Blogger Feral Mom said...

Dude, I SALUTE you for holding still for 40 minutes, especially since you are usually, to quote Paul Simon "twitching like a finger on the trigger of a gun." In a good way, of course. Now I must go memorize some poems--all I know by heart is Andrew Dice Clay.

see you tomorrow!

7:17 PM  
Blogger Esereth said...

"The Cremation of Sam McGee." That's the only one I recognized. I remember that one. "Strange things are done in the land of the midnight sun," is that right? I loved that one in Jr. High.

One of my professors tried to get us to memorize poems. She cited people trapped in concentration camps as a motivation, how sometimes the only thing you can take with you is what is inside you.

11:11 AM  
Blogger DoctorMama said...

The only poem I've ever memorized was in German -- I think Rilke:

In deiner Feinheit sondergleichen
Wie liebte ich dich schon als Kind ...

or something like that. 40 minutes? No way in hell.

4:56 PM  
Blogger Elizabeth said...

I had a similar experience when I had an MRI - where I had to lie still in a tube for what felt like forever. I recited Shakespeare in my head, and it worked like a charm.

6:09 PM  
Blogger E. said...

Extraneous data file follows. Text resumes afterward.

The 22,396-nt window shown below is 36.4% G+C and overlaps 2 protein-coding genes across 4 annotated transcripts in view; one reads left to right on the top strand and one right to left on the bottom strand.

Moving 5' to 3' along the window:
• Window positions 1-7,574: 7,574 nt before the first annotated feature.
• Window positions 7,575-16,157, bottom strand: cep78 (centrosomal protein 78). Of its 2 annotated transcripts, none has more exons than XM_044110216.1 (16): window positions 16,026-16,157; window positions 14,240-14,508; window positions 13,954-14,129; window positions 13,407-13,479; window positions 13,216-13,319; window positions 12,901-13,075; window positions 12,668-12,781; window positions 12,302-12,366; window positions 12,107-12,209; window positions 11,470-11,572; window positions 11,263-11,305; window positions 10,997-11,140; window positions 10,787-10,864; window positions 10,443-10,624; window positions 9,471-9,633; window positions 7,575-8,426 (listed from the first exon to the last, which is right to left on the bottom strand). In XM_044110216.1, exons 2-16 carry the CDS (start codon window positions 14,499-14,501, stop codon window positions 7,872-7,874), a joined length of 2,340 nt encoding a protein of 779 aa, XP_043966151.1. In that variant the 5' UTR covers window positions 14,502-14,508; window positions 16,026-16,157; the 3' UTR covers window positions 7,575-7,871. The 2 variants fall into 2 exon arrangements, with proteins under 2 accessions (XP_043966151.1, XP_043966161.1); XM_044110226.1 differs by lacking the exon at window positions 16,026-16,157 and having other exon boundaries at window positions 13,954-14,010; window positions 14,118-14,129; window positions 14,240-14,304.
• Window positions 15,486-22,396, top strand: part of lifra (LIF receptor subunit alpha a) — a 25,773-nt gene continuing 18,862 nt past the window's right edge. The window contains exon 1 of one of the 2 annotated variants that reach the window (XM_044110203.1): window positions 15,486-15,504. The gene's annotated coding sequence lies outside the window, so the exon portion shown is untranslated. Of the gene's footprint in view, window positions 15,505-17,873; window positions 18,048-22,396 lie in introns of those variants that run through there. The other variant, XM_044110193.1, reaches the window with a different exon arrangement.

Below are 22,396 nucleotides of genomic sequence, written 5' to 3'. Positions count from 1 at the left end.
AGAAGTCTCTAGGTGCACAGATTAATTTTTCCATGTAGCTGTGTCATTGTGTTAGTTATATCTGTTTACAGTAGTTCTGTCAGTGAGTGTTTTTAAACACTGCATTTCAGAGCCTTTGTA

Excellent, Elizabeth. And in an MRI I'll bet you don't even have the option of bringing your iPod.

Esereth, the concentration camp is also a compelling example, though a bit grim. But it's true: there are some things they can't take away from you.

DoctorMama, I also have a theory that it's good for you to learn poems in other languages. I know a couple, one in French and one in Spanish, though they're pretty rusty right now. I should brush up on those.

Thanks, Feral Mom. I must admit I was proud of myself for my stillness. (And I had a great time at the Irish Bitch Fest today. But all day I've had the Pogues in my head - "Ye scumbag, ye maggot, ye cheap lousy faggot, Happy Christmas yer arse, I thank God it's our last...")

8:40 PM  
Blogger Kablammie said...

Great post!

The first poem I ever learned by heart was "The Eagle" by Tennyson. I still know it. My 7th grade English teacher had us memorize and recite a poem a week for extra credit. Most of the kids hated it. I pretended to hate it too, but secretly I thought it was fun.

I'm impressed you know "The Farmer's Bride" by heart. That's a long poem! "The Eagle" is only six lines.

10:15 AM  
Blogger sweatpantsmom said...

Sadly, I have no poems memorized. But I do have the theme song to 'Scooby Doo.' Does that count?

12:48 PM  
Blogger E. said...

Francis Scott Key wrote the theme song for "Scooby Doo," right? So that's got to count.

11:22 AM  
Anonymous Denise said...

Memorizing and reciting poems is such a great way to get into poetry. My freshman seminar prof made us do that the first week of freshman year. I memorized "John Anderson, My Jo'" and "To an Athlete Dying Young." I ended up becoming and English major and English teacher and made all my students do it too.

10:29 AM